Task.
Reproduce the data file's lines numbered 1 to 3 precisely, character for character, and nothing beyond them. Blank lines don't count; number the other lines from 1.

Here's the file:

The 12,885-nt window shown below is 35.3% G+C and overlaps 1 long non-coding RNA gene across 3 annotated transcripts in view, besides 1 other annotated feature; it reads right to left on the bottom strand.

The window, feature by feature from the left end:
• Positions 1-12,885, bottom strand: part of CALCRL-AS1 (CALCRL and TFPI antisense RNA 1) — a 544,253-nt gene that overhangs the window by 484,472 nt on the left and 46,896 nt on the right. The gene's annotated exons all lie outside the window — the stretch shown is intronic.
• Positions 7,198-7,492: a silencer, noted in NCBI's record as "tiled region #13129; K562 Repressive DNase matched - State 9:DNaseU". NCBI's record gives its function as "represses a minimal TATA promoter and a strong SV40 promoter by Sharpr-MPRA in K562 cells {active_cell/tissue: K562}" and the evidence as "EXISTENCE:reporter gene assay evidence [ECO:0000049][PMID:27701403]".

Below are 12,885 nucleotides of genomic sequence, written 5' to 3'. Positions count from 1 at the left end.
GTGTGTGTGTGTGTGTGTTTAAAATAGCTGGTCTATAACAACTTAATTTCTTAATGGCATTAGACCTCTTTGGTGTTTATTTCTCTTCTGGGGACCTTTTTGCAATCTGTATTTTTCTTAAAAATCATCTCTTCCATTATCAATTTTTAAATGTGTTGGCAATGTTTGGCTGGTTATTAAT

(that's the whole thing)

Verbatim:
The 12,885-nt window shown below is 35.3% G+C and overlaps 1 long non-coding RNA gene across 3 annotated transcripts in view, besides 1 other annotated feature; it reads right to left on the bottom strand.

The window, feature by feature from the left end:
• Positions 1-12,885, bottom strand: part of CALCRL-AS1 (CALCRL and TFPI antisense RNA 1) — a 544,253-nt gene that overhangs the window by 484,472 nt on the left and 46,896 nt on the right. The gene's annotated exons all lie outside the window — the stretch shown is intronic.